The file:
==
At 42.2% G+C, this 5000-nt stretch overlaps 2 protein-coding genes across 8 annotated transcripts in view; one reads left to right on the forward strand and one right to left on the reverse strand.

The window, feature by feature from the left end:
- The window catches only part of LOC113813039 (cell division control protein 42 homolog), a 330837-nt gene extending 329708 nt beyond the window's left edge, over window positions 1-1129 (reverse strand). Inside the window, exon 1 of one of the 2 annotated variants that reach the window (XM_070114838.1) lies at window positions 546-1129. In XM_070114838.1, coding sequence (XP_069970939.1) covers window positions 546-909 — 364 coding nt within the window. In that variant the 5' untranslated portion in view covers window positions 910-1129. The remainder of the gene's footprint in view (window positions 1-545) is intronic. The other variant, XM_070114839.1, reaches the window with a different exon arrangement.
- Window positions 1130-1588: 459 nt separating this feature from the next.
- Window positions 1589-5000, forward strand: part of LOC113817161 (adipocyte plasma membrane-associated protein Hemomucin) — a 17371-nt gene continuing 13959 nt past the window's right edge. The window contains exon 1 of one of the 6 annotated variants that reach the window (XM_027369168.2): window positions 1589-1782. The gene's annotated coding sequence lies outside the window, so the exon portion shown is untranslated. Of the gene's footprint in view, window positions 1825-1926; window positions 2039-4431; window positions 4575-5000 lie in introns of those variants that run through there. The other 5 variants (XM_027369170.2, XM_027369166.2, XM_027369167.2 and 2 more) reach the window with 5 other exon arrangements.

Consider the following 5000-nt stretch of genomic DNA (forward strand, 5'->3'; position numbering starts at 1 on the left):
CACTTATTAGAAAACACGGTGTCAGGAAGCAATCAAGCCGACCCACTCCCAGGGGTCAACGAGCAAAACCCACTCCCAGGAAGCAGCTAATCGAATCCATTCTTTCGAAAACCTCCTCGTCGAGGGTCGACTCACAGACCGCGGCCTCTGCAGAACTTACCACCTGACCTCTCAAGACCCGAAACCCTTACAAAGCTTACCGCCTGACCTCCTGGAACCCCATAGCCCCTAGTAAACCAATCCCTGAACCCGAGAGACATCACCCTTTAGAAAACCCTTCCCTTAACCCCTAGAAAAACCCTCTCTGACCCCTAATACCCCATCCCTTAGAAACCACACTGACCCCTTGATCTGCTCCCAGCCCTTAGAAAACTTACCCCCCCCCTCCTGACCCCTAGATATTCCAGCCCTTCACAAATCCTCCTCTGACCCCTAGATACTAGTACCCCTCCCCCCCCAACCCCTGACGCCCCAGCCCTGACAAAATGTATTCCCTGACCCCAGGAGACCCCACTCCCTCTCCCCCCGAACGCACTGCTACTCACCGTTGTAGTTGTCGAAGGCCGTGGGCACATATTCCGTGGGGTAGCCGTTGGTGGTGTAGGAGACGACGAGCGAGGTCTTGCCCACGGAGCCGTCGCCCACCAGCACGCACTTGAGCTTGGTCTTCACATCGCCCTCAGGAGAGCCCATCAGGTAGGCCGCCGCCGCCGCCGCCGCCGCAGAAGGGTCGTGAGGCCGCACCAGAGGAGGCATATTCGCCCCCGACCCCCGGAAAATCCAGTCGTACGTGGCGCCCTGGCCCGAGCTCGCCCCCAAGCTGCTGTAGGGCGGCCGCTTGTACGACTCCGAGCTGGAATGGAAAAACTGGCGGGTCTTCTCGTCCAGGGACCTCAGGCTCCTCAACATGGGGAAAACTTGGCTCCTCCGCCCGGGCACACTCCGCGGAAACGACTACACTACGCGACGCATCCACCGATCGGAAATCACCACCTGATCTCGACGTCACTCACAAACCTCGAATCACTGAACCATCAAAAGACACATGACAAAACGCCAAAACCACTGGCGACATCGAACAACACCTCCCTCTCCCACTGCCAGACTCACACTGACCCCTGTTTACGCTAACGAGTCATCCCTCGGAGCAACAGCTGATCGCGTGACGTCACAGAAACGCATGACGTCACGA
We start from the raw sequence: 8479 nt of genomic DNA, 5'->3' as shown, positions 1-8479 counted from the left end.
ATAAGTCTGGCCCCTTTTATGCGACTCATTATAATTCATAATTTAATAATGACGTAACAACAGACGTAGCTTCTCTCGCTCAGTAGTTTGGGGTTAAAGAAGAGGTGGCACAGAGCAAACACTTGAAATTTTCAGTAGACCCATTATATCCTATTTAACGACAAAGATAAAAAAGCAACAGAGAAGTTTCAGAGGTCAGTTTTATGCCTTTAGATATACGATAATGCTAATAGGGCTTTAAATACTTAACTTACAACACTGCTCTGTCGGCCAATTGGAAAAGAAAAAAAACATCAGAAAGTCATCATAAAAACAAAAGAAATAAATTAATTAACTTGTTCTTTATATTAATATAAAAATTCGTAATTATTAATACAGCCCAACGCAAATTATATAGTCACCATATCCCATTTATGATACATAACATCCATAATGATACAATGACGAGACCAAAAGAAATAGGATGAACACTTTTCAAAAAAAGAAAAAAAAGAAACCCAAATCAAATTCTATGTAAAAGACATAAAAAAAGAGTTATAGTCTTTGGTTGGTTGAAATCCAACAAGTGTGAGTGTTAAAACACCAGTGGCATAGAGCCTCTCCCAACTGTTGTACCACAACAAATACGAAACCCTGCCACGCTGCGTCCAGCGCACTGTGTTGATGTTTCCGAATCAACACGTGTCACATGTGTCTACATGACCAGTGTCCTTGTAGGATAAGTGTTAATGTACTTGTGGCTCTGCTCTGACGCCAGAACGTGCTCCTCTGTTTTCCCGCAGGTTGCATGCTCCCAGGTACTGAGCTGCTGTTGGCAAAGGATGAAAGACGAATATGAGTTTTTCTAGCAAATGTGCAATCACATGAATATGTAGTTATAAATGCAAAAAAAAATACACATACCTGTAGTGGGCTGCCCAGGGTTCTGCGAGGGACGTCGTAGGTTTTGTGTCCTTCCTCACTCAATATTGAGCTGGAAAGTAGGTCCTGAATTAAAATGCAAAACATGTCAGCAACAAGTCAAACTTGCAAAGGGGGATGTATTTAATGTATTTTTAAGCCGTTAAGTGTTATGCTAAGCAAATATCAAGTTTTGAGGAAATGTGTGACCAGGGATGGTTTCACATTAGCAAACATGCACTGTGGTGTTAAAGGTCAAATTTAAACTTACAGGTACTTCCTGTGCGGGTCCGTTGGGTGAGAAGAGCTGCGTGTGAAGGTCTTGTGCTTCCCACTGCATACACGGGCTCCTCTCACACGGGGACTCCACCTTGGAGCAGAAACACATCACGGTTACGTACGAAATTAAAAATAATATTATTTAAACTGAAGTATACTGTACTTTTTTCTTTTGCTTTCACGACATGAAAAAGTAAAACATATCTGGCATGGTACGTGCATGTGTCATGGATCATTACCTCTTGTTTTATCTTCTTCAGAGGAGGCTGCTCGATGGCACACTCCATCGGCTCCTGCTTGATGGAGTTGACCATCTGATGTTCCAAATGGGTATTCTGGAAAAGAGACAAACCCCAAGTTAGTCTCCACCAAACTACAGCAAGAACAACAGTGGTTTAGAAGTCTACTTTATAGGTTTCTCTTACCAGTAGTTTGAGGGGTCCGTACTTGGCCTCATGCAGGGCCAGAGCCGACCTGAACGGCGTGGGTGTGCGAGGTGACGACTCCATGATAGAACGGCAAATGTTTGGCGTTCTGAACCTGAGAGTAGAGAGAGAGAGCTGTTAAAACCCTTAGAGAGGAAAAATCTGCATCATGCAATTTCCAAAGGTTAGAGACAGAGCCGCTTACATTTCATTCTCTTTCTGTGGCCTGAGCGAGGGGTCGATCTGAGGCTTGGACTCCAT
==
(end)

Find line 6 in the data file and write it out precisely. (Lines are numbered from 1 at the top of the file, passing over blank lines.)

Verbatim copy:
Consider the following 5000-nt stretch of genomic DNA (forward strand, 5'->3'; position numbering starts at 1 on the left):